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Switch Vs. If else

As I learned JavaScript, I often found myself stuck between using switch or if-else statements. It's a common dilemma for beginners. Let's dive into these two choices together, exploring what they offer and when to use each one.

Readability: For simple cases where you're testing the value of a single variable against multiple conditions, switch statements can often be more readable and maintainable. They provide a clear structure for handling multiple cases.

switch (day) {
case 'Monday':
case 'Tuesday':
case 'Wednesday':
case 'Thursday':
case 'Friday':
case 'Saturday':
case 'Sunday':
console.log('Invalid day');

Performance: In JavaScript, the performance difference between switch and if-else statements is generally negligible. Modern JavaScript engines are quite efficient in optimizing both constructs.

Flexibility: if-else statements provide more flexibility for complex conditional logic. You can use logical operators and test multiple conditions within a single if or else if block, which can sometimes be more concise and expressive.

if (score >= 90) {
} else if (score >= 80) {
} else if (score >= 70) {
} else {

Handling Different Types of Conditions: if-else statements are more versatile when dealing with conditions beyond simple value comparisons, such as ranges or boolean expressions.

if (age < 18) {
} else if (age >= 18 && age < 65) {
} else {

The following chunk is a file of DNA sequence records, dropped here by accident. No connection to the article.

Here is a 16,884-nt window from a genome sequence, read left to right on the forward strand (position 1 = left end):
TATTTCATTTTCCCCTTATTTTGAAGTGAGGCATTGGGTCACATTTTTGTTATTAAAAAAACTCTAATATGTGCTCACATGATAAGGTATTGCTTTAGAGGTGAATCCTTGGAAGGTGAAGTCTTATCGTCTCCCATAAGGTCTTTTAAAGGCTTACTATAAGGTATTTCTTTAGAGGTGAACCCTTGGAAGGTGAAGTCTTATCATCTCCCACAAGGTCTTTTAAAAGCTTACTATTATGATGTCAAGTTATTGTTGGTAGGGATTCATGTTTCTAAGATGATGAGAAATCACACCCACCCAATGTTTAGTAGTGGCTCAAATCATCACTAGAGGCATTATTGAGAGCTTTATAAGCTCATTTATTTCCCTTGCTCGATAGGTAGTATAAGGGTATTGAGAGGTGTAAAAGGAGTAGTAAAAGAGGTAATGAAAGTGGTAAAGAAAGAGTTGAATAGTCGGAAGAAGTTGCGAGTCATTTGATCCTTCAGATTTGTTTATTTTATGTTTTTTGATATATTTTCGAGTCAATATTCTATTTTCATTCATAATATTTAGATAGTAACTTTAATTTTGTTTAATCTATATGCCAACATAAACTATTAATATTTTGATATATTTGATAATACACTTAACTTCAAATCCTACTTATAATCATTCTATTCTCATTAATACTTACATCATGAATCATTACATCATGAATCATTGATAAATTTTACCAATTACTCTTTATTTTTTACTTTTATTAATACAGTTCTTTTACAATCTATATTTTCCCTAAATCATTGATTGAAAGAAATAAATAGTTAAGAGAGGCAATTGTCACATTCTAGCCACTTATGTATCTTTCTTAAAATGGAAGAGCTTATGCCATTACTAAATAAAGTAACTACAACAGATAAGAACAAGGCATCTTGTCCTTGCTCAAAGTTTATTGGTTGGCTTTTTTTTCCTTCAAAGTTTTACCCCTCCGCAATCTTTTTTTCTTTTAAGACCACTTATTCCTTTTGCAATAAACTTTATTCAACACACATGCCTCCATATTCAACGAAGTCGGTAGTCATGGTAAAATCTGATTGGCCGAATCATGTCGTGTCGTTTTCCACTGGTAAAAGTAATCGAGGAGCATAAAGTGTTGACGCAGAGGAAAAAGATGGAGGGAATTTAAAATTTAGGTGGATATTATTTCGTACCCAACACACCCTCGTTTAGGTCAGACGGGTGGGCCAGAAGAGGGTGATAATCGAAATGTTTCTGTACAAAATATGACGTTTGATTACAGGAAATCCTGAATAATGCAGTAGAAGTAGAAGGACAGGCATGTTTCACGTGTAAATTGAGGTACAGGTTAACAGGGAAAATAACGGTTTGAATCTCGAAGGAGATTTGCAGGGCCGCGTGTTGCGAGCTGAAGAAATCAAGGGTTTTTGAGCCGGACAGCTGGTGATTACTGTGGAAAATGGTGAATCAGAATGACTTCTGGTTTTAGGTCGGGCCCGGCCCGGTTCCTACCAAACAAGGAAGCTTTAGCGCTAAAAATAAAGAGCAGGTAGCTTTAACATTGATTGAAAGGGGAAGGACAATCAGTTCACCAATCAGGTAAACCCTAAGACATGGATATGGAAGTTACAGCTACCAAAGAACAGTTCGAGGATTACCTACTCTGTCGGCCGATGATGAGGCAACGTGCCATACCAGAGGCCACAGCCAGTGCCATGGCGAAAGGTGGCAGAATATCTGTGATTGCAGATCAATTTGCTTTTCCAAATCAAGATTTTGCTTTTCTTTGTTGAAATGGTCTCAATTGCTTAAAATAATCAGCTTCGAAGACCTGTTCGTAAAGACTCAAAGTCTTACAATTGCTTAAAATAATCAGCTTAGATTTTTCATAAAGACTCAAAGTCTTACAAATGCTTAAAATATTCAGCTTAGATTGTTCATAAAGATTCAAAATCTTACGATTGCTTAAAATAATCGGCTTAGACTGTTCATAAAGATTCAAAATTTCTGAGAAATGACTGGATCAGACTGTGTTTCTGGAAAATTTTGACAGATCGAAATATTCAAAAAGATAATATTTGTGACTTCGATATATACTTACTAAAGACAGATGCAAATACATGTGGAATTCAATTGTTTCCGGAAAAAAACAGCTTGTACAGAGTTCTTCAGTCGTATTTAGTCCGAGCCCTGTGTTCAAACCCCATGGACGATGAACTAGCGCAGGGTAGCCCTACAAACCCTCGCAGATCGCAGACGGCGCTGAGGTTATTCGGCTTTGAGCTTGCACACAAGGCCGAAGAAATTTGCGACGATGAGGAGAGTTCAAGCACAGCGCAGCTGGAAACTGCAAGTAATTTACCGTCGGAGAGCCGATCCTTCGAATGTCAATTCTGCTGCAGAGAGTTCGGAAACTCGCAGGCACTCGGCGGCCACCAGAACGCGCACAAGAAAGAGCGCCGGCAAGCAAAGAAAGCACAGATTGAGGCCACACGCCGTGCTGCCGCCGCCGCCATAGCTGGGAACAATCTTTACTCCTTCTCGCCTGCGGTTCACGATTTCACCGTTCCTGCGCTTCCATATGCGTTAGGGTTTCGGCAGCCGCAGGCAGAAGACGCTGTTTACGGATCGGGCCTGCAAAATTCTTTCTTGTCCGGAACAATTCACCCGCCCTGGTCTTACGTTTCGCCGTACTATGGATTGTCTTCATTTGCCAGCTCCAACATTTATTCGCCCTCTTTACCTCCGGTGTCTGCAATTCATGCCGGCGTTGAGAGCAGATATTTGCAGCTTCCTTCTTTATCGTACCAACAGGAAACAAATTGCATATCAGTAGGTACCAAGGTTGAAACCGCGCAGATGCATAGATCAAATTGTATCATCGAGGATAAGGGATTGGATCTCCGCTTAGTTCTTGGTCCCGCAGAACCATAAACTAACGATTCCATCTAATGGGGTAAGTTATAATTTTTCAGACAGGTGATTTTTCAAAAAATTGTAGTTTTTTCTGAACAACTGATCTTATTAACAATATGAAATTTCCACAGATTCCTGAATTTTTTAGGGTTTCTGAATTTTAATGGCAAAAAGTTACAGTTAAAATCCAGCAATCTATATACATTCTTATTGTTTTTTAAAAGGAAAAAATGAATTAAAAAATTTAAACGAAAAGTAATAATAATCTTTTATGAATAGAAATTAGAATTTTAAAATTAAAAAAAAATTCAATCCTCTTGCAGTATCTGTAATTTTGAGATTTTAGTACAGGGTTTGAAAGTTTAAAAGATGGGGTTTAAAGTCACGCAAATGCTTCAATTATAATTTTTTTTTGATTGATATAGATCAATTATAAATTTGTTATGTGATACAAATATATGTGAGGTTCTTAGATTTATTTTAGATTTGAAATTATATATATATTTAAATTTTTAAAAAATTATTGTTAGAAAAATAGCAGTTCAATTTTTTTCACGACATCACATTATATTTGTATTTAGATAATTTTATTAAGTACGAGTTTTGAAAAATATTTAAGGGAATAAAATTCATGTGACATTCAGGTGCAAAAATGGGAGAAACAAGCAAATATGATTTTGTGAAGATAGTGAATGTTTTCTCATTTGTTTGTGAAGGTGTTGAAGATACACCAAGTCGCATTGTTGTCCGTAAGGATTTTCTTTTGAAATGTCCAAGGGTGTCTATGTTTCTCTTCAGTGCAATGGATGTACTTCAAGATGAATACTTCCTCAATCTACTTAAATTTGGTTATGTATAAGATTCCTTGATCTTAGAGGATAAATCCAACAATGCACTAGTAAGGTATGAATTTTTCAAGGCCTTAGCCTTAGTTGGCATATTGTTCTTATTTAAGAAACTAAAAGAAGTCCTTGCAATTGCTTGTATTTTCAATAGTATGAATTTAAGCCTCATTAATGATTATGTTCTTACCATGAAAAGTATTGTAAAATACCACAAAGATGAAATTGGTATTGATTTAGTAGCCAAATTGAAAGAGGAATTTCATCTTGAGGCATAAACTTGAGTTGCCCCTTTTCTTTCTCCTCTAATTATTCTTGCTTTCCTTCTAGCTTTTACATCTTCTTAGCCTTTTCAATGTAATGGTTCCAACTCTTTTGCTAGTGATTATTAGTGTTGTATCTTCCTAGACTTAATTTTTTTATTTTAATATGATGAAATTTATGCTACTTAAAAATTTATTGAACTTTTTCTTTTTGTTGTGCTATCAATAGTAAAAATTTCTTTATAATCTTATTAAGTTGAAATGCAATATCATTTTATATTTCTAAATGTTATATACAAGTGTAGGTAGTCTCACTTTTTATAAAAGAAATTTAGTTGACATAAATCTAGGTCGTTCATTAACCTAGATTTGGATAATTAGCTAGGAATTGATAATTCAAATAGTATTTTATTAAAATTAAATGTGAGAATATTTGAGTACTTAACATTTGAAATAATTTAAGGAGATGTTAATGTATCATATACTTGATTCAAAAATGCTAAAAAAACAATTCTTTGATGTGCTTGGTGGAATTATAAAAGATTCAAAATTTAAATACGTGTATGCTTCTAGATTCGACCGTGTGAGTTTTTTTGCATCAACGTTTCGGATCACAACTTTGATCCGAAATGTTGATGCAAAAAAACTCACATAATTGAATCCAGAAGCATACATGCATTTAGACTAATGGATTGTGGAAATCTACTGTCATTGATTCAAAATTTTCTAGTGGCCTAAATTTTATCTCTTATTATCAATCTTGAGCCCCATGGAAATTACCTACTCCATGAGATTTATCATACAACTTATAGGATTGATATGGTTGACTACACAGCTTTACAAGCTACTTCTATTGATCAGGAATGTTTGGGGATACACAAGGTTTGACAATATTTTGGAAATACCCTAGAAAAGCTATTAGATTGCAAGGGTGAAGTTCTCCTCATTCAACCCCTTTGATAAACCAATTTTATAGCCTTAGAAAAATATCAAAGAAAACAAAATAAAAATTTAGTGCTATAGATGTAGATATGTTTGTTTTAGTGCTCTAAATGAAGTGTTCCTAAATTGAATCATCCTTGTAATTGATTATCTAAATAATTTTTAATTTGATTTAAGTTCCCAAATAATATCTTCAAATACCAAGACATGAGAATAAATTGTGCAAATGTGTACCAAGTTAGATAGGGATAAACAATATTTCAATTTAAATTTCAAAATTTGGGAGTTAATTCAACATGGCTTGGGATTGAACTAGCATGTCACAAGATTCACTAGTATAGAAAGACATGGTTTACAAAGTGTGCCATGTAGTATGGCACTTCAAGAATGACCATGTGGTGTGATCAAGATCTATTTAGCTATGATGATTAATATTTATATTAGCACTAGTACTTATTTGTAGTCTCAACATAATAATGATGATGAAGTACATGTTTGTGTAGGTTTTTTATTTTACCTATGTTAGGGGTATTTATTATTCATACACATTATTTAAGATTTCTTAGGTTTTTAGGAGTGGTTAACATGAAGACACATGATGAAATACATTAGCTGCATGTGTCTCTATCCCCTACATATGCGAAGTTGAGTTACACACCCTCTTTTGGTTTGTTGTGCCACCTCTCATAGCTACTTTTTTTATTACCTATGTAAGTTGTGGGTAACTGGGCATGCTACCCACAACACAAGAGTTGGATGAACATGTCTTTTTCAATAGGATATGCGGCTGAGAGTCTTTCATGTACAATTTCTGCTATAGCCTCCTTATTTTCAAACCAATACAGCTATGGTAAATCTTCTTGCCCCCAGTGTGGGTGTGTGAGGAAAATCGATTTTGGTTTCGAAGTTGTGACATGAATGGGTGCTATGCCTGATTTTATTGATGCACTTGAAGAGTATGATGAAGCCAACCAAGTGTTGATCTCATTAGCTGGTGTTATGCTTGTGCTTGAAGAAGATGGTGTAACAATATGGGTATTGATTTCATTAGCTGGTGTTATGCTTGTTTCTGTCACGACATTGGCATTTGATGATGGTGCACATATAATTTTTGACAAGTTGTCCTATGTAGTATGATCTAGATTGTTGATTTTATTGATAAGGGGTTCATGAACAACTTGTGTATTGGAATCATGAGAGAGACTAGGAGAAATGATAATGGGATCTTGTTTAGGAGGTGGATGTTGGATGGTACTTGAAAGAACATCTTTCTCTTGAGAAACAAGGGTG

Here’s the general layout of an if-else statement verses the switch case:
This is the general syntax of an if-else statement:

if (condition1) { //Body of if }

else if (condition2) { //Body of if }

else if (condition3) { //Body of if }

else { //default if all conditions return false }

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And this is the general syntax for switch:

switch ( variable )


case <variable value1>: //Do Something


case <variable value2>://Do Something


default: //Default will perform if all case’s fail


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The if-else ladder is of type strict condition check, while switch is of type jump value catching.

Some key advantages of switch over if-else ladder:

  • A switch statement works much faster than an equivalent if-else ladder. It’s because the compiler generates a jump table for a switch during compilation. As a result, during execution, instead of checking which case is satisfied, it only decides which case has to be executed.

  • It’s more readable compared to if-else statements.

In the end, the choice is yours and I hope this blog helps lead you in the right path to making the most informed decision when to use an if-else statement verses a switch case!

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